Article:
An Interview with Bob Creson

Revive asked Bob Creson, president of Wycliffe Bible Translators, about the impact of God’s Word and the task of providing it to the least reached people groups on earth. Bob is part of a team that oversees the Last Languages Campaign: a historic, full-sprint effort to start Bible translation projects in every language group that needs one by 2025.


What is the heartbeat of Wycliffe Bible Translators?

Bob: The thing we get most excited about is our vision: seeing God’s Word made accessible to all people in the language of their heart. Every man, woman, and child ought to have an opportunity to hear the Good News in the language and medium they understand best. That vision is what gets us out of bed every morning.

Why is “heart language” translation so vital?

Bob: I’ve had personal experience reading another language, and I enjoy it; but there is something different about my mother tongue—the language I was born with and that I dream in. That’s the language I want to use to talk to God.

There are still 200 million people without the Bible in their language, representing 2,400 separate groups. How do you start projects?

Bob: Well, as an example, I just got back from India, where I attended a graduation from a Master Story­teller Workshop put on by some of our ministry partners. The goal of this particular workshop was to train biblical storytellers from eight language groups, three of which have had no Scripture access. Key Bible stories are selected and passed on to these master storytellers, who go on to train other storytellers, spreading Bible truth into unreached communities.

There is a high level of illiteracy among the unreached peoples of the world, and many live in oral cultures. Thus, our projects usually start with chronological Bible storytelling. From these seeds, we then move on to deeper translation work and eventually to producing Bible portions.

Of the language groups represented in that workshop in India, three have started the Luke Partnership, where Luke’s Gospel is translated and handed over to the Jesus Film Project. They can then use it as the script for a Jesus Film for that region.

As of 2009, how close are we to completing the task of Bible translation for the whole world?

Bob: We and our partner ministries are on track to see translation projects started in every remaining “Bibleless” people group by the year 2025. In the last ten years, 600 translation projects have begun. The rate of progress is increasing because so many indigenous leaders are getting involved in the work, and because computers can assist translators in generating material.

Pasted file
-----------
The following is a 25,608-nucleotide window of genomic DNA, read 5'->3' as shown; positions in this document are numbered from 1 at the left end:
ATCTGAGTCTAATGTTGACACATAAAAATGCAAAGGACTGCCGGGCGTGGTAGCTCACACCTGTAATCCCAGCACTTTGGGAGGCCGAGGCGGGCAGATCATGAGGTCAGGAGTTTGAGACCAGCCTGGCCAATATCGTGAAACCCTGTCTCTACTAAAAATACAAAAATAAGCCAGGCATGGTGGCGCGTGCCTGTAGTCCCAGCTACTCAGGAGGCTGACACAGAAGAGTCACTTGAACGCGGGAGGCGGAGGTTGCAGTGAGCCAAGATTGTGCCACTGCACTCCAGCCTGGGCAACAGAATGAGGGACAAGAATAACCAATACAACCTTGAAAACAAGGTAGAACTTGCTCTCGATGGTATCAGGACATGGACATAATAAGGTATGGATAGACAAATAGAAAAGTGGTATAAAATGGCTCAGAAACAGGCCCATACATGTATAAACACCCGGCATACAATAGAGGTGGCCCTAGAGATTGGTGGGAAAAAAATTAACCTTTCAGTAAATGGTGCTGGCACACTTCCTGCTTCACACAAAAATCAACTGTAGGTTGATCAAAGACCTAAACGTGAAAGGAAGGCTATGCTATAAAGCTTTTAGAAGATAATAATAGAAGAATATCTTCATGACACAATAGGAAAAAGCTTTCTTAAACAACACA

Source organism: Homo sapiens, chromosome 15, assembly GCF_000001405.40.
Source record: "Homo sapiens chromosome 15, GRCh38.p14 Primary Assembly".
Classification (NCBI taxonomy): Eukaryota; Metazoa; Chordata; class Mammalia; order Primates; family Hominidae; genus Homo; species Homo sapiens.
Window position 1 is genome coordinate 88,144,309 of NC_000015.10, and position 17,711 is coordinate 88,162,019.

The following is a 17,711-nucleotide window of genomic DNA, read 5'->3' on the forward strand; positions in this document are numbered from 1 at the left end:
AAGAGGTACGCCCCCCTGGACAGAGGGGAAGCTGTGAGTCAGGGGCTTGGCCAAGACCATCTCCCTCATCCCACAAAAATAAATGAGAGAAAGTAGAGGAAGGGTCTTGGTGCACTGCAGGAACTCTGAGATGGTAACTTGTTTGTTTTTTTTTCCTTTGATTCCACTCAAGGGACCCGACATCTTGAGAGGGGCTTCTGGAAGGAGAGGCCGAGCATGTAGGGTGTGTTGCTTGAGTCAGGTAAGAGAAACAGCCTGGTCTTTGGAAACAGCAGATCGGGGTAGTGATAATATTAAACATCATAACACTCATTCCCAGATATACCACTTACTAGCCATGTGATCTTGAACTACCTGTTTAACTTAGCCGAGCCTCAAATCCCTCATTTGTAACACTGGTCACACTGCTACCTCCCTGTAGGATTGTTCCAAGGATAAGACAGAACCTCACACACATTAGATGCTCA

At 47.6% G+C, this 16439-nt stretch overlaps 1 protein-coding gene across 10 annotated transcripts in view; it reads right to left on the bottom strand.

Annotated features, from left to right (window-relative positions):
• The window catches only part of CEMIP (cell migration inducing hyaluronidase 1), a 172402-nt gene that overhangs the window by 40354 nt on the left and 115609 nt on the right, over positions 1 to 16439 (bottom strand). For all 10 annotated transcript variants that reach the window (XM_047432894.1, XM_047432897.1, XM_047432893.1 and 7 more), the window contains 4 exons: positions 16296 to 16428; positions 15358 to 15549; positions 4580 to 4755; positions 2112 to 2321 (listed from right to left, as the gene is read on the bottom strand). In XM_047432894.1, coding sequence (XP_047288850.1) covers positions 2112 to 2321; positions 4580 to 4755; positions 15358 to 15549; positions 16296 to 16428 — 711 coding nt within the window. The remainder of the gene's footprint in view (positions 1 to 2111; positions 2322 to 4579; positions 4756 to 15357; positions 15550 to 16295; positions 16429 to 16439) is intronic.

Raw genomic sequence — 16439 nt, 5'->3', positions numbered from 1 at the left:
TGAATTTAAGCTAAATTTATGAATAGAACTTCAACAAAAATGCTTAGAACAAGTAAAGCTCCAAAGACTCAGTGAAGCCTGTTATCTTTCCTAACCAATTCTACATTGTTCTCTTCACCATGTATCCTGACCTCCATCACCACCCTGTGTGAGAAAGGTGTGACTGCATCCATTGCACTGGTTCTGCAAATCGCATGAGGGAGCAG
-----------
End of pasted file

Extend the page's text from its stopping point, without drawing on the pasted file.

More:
We’ve launched the Last Languages Campaign to raise awareness of the Bibleless peoples. A his­toric opportunity exists for Christians in the West to provide Scriptures for those who have never had them. We can link those interested in prayer support to specific language groups. To complete the work, we face a $1 billion need.

You personally served with Wycliffe in Cameroon and Chad, West Africa. How were you called into this ministry?

Bob: I was a businessman in southern California, and God used an economic downturn to move my wife and me to this ministry. We were forced to rethink our priorities and values, and we started taking small steps. I knew that the Word of God had impacted our lives, and I felt like I should do some­thing to help provide its access for others. If you had asked me years ago about West Africa, I would have said, “No way!” But we ended up there because so many translation needs exist in that region.

What impact does the Bible have on cultures where it is introduced?

Bob: It changes everything. It changes the way people treat their families and the way they inter­act in their communities and economies. Before the Bible arrives, you may see a people dominated by fear, alcohol, or animism; when the Scriptures come, you see people taking more responsibility for themselves, becoming leaders, and seeking education. Of course, more importantly, when people come to Christ, they gain a relationship with God. That’s what it’s really all about: the image in Revelation of people from every tribe, tongue, and nation worshiping at God’s throne.

Can you describe the attitude of believers who receive Bible portions in their own language for the first time?

Bob: I’ve been in a number of Scripture dedica­tions—a community will hold a service when a translation is completed. I’ve seen person after person weeping with joy, holding their Bibles up, dancing, singing, and praising God. In contrast, I’ve seen many Christians in the U.S. purchase a Bible, but I’ve never seen one weep as they walked out of the bookstore.

What would your challenge be to Christians in the West, pertaining to their own treatment of the Bible?

Bob: Don’t treat it lightly. Thank God every day that you have the opportunity and freedom to read God’s Word and practice your faith. Many of the 2,400 language communities that need the Scriptures are in very difficult-to-access areas—places where they don’t have freedom. It goes back to what led my wife and me into translation work: stopping to remind ourselves that we have access to the very heart of God, John 3:16, the good news of the gospel. What an awesome privilege!

If I want to learn more about serving in Bible translation work or getting involved in Vision 2025, what should I do?

Bob: You can visit our website, www.wycliffe.org. God is doing something very special around the world. The rate of translation and the availability of the Bible is growing at a rate faster than at any time in history.


Here’s a question you might ask yourself: Since I have access to God’s Word, does He want me to do anything to help provide it for others?


Copyright © 2009 Revive magazine, Vol. 40, #3 “Bible Boredom,” by Life Action Ministries.